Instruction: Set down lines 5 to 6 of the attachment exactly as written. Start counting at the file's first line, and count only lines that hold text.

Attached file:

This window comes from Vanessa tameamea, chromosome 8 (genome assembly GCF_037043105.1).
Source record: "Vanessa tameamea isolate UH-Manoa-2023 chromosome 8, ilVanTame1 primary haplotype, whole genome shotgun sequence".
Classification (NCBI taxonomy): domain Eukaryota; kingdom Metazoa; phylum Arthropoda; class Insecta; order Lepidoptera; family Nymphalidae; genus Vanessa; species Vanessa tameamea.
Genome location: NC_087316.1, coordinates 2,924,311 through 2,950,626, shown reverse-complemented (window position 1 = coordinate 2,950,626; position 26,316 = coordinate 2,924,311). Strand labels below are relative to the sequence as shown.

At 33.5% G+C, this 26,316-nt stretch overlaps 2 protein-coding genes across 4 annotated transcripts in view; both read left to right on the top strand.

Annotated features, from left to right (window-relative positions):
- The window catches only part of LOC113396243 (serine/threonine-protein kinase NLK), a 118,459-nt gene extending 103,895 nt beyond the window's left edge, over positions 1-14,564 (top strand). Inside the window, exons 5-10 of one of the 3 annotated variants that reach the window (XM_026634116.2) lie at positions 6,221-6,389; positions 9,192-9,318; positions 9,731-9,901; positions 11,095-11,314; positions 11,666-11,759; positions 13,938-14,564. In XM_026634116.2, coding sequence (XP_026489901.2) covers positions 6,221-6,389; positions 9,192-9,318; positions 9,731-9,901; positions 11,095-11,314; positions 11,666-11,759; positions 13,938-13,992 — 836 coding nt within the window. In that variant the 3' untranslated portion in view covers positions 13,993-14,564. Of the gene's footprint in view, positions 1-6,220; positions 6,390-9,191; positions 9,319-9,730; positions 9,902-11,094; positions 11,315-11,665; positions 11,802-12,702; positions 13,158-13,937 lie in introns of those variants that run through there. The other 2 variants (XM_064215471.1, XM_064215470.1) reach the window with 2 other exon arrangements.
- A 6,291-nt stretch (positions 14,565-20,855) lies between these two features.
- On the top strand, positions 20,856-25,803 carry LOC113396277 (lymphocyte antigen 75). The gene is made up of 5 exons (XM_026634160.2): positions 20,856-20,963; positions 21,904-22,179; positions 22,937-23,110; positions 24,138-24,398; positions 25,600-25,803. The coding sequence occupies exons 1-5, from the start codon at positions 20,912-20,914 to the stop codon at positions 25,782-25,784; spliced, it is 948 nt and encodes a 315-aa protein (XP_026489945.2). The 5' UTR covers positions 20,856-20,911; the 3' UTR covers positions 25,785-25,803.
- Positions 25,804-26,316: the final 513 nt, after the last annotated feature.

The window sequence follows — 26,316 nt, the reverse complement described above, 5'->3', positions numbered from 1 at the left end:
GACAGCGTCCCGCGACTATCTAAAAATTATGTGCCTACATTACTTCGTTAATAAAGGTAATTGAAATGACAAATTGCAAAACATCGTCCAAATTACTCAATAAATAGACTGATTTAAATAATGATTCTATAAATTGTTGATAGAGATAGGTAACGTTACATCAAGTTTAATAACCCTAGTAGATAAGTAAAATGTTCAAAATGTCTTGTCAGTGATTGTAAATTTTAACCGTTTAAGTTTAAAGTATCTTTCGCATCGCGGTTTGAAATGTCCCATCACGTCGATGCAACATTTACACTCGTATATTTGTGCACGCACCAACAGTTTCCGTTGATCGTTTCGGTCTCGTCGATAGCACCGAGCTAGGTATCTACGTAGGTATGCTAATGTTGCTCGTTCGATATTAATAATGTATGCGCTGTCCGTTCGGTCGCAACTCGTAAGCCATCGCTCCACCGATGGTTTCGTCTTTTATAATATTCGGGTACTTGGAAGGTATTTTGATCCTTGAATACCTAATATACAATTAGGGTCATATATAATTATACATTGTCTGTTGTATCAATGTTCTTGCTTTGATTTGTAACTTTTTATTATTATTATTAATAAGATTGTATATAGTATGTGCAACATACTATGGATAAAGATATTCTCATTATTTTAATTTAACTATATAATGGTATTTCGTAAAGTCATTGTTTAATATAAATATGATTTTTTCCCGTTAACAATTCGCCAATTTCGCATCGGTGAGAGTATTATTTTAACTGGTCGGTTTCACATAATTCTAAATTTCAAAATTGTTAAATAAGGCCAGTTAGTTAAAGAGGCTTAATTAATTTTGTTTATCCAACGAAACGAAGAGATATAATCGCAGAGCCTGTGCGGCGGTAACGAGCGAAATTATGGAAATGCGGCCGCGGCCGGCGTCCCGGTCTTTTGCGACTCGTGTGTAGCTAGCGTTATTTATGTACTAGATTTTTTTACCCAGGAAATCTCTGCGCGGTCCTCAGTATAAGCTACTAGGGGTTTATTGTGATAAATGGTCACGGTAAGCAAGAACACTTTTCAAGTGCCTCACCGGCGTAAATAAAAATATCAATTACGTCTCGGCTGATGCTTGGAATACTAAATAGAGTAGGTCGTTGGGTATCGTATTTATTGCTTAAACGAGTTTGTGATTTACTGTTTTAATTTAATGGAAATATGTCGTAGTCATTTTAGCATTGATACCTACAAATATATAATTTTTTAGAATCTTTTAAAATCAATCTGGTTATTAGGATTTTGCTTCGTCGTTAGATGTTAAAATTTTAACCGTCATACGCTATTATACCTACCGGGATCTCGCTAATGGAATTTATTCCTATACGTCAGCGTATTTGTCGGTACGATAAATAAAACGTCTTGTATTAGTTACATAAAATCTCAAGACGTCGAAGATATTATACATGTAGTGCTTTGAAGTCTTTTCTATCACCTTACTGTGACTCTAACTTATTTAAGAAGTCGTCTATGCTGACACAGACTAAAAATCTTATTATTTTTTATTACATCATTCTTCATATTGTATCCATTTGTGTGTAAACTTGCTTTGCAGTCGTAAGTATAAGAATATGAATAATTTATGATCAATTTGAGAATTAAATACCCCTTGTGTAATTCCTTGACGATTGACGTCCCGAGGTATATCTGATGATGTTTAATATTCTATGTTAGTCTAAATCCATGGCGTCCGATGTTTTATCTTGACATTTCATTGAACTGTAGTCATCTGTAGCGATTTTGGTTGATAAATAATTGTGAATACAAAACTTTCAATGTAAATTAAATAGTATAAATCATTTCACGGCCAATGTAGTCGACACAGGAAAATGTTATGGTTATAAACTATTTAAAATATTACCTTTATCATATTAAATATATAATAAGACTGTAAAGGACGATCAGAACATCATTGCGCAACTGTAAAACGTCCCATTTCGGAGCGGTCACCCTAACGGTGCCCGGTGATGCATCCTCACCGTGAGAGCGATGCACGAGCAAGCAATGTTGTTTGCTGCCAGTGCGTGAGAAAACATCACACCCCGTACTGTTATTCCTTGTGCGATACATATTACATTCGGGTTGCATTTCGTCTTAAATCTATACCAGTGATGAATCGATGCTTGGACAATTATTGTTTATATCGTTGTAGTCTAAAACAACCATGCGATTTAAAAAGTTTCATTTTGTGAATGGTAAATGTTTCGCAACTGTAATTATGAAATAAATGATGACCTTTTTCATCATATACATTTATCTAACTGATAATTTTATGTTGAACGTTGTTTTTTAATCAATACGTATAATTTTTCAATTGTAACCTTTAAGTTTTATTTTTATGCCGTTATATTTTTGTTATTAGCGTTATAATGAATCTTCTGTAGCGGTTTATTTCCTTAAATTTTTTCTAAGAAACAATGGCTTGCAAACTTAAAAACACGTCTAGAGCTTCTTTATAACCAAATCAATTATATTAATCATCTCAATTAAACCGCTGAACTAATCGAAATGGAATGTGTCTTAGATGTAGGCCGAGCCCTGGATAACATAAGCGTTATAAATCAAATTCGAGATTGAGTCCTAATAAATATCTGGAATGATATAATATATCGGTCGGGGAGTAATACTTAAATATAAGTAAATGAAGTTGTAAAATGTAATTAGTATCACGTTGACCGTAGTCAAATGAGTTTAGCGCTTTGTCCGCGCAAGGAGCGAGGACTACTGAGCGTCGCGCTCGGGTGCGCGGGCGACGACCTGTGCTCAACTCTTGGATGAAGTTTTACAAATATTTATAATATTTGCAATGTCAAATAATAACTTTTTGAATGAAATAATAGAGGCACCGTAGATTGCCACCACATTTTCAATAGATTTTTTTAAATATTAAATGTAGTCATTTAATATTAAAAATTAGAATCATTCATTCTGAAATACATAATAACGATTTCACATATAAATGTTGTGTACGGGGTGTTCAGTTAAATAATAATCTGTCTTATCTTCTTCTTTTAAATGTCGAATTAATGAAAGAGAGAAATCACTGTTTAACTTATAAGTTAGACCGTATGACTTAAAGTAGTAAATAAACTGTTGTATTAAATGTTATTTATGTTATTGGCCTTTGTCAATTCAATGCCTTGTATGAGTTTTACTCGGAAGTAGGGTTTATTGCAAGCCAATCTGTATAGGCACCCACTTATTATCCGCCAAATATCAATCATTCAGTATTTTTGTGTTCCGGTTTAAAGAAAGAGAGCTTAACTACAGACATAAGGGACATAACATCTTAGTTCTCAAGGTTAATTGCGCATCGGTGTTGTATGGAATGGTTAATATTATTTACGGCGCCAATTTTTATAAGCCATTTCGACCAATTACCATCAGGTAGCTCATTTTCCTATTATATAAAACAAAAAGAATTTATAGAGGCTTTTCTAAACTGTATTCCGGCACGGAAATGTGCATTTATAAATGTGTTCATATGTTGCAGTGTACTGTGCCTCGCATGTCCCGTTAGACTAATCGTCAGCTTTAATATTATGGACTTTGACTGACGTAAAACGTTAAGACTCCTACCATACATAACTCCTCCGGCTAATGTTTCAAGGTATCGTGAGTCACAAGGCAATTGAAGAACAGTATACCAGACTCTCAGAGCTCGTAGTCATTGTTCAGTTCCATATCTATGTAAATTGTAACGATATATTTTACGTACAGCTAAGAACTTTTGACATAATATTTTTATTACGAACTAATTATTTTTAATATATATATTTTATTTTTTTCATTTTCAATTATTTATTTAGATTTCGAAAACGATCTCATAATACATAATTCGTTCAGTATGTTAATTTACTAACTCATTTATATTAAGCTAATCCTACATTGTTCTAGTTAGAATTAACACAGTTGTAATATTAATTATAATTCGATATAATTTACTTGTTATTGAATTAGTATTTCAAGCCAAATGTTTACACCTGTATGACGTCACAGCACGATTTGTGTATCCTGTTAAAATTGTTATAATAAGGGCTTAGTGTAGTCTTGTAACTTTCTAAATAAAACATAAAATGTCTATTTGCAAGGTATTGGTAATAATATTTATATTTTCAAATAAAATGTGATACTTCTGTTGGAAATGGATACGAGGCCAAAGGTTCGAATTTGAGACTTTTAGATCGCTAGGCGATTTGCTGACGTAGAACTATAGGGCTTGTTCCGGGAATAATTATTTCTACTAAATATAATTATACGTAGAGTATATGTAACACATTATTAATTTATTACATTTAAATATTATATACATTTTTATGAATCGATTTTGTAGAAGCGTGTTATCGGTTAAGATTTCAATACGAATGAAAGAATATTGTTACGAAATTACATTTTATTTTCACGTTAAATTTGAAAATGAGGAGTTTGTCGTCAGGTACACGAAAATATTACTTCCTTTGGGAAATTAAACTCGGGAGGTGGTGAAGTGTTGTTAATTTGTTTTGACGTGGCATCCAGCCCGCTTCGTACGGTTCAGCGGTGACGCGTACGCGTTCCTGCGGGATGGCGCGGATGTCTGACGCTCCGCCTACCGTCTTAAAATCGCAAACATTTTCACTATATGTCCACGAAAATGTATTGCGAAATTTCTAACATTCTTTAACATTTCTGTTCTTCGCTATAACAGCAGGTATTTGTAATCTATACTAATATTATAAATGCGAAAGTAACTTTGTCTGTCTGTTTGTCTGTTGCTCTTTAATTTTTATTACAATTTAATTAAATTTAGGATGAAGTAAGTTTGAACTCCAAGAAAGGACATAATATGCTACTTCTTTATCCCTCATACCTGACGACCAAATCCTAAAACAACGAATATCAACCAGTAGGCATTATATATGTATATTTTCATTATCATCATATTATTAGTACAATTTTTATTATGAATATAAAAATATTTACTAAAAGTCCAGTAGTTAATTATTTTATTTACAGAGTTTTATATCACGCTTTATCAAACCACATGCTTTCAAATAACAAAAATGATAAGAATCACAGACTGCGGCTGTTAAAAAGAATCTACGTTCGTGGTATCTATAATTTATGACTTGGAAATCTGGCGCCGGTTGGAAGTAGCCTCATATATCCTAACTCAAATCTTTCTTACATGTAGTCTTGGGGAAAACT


At 33.5% G+C, this 26,316-nt stretch overlaps 2 protein-coding genes across 4 annotated transcripts in view; both read left to right on the top strand.

Annotated features, from left to right (window-relative positions):